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remedy by injunction: Coffeen v. Brun cases upon the law of trade-marks, we ton, 4 McLean 519; Dale v. Smithson, acknowledge our indebtedness to the 12 Abb. Pr. 238.
able brief of S. S. Boyd, counsel in the In the collection of the foregoing case to which this note is appended.
Supreme Court of Pennsylvania.
HAMMETT v. TIIE CITY OF PHILADELPHIA.
It is settled in Pennsylvania that the legislature may confer upon municipal corporations the power to assess the cost of local improvements upon the property benefited.
But such local assessments can only be imposed to pay for local improvements, clearly conferring special benefits on the properties assessed, and to the extent of those benefits. They cannot be imposed when the improvement is either expressed or appears to be for general public benefit.
The paving of a street, changing a road into a street, and bringing the land fronting on it into the market as building lots, is a local improvement, with special benefits to the land fronting on it, and the cost of such paving may be assessed on the property benefited.
But when a street is once opened and paved, and has thus become a part of the public highways of the city, the repaving of it, either with a new and different pavement, or by repairing the old one, is a part of the general duty of the corporation, and cannot be paid for by assessments on the adjoining properties.
Writ of error to the District Court of the city of Philadelphia. The action was on a municipal claim filed in the following form.
The City of PHILADELPHIA to the use of CHARLES E. JENKINS and JONATHAN
In the District Court of the TAYLOR,
City and County of Philadel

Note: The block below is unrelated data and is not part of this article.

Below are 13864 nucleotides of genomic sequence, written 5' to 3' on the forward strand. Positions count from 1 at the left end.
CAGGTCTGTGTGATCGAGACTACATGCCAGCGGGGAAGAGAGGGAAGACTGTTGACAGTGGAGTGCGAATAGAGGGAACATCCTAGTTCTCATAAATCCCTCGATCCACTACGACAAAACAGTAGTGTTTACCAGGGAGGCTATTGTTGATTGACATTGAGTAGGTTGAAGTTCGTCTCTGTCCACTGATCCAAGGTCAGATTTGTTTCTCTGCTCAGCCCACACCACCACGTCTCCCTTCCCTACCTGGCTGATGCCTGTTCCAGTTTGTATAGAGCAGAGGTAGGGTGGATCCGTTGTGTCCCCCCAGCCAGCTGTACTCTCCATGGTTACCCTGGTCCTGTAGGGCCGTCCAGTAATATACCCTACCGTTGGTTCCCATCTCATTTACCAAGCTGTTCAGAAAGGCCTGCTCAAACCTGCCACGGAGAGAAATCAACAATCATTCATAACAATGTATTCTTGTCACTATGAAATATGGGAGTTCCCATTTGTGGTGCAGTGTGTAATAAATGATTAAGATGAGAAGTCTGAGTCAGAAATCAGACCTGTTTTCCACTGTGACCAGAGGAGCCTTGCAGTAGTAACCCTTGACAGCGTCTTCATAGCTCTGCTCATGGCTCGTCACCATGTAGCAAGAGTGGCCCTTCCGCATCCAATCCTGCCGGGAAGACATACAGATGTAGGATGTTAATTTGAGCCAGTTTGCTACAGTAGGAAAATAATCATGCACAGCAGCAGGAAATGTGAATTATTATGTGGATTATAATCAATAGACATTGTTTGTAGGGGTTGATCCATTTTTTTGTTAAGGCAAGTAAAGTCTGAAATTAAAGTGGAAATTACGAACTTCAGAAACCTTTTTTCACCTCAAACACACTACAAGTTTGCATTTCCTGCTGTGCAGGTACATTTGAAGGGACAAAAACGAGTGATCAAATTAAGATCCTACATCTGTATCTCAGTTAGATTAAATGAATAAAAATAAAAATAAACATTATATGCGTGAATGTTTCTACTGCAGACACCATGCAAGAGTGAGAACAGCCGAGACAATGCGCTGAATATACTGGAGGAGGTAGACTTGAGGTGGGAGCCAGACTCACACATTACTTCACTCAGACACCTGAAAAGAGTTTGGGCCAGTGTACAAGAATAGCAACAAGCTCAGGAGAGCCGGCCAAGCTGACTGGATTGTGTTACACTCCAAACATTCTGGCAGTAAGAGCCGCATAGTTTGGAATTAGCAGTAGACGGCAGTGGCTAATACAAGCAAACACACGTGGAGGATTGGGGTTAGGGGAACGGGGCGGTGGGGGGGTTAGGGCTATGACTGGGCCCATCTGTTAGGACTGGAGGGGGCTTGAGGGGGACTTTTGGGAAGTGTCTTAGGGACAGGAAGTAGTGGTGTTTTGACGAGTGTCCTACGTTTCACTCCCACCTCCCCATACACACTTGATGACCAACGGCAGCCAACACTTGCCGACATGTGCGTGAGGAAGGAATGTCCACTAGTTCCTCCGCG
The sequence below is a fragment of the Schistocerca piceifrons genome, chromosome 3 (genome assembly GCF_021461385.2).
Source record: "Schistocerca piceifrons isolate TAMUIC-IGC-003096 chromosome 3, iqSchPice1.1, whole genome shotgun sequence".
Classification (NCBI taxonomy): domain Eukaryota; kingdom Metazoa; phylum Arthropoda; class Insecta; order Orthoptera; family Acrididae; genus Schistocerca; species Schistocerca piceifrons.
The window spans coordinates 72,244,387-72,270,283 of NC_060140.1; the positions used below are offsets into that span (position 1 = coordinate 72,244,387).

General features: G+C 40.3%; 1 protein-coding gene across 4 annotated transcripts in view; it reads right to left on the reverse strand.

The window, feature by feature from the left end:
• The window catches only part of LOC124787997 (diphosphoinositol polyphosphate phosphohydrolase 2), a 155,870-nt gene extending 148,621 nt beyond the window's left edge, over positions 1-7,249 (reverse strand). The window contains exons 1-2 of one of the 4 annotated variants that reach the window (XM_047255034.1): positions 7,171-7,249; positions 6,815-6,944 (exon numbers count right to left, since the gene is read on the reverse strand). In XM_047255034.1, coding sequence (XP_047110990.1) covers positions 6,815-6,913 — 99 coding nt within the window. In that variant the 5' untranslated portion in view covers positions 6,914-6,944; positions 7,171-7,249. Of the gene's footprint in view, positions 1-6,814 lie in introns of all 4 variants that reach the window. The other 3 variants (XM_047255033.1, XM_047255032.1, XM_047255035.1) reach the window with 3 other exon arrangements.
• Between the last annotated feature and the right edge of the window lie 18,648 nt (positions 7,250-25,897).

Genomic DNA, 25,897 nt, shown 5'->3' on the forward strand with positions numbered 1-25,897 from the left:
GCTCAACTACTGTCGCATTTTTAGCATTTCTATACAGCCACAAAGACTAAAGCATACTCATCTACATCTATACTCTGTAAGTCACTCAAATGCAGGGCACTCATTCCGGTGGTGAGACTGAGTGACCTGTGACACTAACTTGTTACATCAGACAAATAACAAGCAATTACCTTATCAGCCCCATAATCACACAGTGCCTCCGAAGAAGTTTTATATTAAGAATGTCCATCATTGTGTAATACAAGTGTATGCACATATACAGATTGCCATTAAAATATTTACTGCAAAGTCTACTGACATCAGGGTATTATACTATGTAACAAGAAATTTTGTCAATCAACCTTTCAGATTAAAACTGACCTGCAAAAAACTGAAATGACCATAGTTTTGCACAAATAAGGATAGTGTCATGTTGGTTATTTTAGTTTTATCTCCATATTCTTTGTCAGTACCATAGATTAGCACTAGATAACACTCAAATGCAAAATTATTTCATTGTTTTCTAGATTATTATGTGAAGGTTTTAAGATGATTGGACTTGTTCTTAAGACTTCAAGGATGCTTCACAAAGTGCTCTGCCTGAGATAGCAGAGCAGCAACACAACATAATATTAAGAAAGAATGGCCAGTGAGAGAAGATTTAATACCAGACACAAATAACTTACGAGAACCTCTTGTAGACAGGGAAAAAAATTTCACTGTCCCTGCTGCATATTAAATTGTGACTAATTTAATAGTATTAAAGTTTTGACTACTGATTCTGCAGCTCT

phia, of March Term 1868. BARNABAS II AMMETT, owner or reputed
NUMBER 31. owner.
The City of Philadelphia, to the use of Charles E. Jenkins and Jonathan Taylor, files this claim against Barnabas Ilammett, owner or reputed owner, of all that certain lot or piece of ground, with the buildings and improrpa ments thereon erected, situate at the south-west corner of Broad and Poplar streets, for 1007** square yards of Nicolson pavement, done and laid in front of the premises above described, in Broad street, on the 27th day of November 1867, pursuant to the authority of “An Act supplementary to an Act to incorporate the City of Philadelphia, authorizing the improvement of Broad street in said City," approved March 23d 1866, and of " An Ordinance authorizing the paring of a portion of Broad street with Nicolson Pavement," approved July 5th 1867, at the rate of four dollars per
square yard, or the sum of $4029.04, and for five per cent. on said sum, or the sum of $201.45, as imposed by “A further Supplement to an Act consolidating the City of Philadelphia, et cetera, regulating the filing and collection of Municipal Claims," approved March 23d 1866; for which sum of $1230.49, with interest thereon, a lien is claimed against the above described premises, pursuant to divers statutes enacted and provided.
JAMES LYND, Solicitor of the City of Philadelphia.
David W. Sellers, Attorney for Jenkins and Taylor. March 26th 1868.
The Act of March 23d 1866, Pamph. L. 299, in sect. 1 thus enacted :
"That the city of Philadelphia be and it is hereby authorized and empowered and required to occupy Broad street, in the city of Philadelphia, for its entire length, as the same is now opened or may hereafter be opened, and from curb to curb thereof, except as hereinafter provided, for the uses and purposes of a public drive, carriageway, street, or avenue, and to improve the said street, or portions thereof, from time to time, and in whole or in part, with such mode of pavement, paving, macadamizing, gravelling, or other roadway, as may, in the judgment of the Select and Common Councils of said city, be best adapted to and for the uses and purposes aforesaid; and for that purpose the said Councils shall have, and are hereby authorized to enact such ordinances or resolutions, with such conditions or stipulations as may require the cost of said improvements to be paid for by the owners of property abutting upon said street."